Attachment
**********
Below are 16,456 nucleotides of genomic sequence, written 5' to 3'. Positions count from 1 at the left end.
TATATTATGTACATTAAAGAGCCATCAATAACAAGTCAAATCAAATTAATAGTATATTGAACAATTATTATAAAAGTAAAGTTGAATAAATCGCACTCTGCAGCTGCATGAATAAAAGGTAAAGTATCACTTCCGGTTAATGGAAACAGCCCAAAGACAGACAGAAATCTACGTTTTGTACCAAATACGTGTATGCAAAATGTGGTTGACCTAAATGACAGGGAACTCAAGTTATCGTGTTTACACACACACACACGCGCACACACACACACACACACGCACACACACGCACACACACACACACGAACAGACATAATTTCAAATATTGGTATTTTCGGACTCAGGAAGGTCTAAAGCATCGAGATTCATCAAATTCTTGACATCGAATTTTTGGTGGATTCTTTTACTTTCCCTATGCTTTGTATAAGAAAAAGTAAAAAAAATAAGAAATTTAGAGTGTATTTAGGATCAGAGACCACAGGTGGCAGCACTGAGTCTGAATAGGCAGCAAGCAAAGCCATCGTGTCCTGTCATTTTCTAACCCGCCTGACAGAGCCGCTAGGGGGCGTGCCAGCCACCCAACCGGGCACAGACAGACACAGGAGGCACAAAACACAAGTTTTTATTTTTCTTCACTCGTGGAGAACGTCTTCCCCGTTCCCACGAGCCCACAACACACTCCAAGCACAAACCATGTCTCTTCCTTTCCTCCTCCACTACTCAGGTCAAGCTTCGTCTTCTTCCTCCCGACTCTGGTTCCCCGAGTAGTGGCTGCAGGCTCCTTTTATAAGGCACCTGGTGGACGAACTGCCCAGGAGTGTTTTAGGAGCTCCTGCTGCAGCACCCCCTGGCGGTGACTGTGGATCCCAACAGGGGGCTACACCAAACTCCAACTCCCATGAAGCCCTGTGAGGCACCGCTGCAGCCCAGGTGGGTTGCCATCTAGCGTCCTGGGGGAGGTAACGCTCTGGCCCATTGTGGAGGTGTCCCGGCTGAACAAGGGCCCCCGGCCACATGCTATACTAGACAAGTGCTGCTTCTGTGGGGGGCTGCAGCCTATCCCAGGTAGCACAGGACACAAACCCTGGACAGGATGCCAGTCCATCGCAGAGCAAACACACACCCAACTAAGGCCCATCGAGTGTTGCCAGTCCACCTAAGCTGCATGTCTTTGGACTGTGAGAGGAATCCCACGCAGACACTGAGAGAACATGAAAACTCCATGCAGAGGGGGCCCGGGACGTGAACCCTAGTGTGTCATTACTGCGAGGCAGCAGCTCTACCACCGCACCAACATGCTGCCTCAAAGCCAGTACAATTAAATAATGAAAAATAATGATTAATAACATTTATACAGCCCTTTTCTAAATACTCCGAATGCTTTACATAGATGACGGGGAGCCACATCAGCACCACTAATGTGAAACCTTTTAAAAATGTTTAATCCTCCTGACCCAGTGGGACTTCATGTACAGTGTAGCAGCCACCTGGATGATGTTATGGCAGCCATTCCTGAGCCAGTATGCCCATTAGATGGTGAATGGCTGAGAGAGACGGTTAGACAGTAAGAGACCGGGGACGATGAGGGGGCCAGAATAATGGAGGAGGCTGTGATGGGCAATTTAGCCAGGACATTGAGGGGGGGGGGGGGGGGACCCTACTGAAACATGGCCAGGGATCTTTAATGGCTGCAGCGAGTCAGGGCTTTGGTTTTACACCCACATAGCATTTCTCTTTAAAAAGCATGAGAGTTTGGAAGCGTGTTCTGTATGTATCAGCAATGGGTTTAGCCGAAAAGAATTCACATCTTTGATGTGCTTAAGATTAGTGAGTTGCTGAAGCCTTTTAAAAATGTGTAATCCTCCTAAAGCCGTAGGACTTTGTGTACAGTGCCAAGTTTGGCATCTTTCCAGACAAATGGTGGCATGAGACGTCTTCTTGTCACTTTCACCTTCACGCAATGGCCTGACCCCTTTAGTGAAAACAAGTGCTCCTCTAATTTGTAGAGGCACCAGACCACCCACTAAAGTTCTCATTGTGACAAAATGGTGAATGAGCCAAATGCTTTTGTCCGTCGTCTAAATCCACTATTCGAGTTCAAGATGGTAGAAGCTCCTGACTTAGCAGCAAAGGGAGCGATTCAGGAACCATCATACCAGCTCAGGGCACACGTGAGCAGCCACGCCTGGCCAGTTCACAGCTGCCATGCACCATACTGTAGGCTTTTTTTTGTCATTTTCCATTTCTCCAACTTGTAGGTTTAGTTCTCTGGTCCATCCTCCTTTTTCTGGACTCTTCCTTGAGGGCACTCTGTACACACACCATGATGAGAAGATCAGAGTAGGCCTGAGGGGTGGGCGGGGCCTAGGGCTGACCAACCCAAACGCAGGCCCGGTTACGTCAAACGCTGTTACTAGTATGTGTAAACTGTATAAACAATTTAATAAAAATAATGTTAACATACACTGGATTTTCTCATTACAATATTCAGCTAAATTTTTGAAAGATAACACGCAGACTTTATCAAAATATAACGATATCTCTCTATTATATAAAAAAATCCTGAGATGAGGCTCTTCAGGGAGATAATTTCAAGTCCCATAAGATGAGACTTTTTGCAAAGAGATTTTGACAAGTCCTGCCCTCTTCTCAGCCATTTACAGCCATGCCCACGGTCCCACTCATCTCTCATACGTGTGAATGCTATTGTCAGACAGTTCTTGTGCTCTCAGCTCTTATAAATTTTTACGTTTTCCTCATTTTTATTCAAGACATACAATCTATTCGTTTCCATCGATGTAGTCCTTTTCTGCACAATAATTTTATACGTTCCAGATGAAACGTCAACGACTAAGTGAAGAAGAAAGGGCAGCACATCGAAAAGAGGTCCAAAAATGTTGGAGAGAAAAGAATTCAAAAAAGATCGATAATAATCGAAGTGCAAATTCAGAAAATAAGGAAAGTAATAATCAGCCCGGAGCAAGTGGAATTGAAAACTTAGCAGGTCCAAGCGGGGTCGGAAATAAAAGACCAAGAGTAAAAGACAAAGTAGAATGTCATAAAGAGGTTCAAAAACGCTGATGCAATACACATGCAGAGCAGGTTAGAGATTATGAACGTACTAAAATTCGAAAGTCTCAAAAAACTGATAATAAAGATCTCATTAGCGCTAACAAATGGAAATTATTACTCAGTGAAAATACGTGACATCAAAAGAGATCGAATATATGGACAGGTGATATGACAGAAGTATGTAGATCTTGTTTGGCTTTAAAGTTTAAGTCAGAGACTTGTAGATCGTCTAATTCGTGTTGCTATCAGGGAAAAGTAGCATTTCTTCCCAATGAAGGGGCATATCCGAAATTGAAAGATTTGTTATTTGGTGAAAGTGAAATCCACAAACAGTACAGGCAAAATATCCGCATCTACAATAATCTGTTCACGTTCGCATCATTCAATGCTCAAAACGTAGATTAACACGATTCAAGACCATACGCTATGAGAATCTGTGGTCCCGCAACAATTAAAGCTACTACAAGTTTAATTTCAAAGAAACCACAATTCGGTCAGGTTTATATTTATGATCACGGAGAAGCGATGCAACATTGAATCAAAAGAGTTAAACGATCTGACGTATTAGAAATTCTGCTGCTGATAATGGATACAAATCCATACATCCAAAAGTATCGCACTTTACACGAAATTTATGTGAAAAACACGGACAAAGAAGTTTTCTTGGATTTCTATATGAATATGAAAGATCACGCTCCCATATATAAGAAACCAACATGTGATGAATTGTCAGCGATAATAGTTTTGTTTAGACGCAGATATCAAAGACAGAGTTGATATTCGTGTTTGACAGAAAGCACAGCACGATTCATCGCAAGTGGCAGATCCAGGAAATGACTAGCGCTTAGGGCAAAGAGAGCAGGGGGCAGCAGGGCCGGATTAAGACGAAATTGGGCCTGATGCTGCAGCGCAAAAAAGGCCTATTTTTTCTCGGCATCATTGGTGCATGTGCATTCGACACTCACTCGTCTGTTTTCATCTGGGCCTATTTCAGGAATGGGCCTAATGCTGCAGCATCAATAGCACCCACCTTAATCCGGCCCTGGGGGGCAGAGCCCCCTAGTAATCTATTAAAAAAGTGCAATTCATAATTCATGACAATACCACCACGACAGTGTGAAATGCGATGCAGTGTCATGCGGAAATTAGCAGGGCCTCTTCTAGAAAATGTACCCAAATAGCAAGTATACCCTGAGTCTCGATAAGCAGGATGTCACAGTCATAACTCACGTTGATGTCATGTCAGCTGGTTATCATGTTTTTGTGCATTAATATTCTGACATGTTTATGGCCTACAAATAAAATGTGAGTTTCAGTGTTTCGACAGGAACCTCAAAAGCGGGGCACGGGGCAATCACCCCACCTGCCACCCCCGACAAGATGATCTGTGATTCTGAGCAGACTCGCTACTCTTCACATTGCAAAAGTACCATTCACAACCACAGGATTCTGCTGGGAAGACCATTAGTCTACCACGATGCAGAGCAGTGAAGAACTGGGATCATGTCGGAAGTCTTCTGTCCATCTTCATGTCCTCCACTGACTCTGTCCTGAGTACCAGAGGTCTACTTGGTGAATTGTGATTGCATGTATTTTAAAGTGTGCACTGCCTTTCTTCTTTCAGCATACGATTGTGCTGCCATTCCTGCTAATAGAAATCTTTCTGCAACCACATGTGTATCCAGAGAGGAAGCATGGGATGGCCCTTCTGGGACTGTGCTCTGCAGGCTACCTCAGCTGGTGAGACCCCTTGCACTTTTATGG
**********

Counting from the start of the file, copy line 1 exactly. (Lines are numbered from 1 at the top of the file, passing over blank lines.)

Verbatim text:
Below are 16,456 nucleotides of genomic sequence, written 5' to 3'. Positions count from 1 at the left end.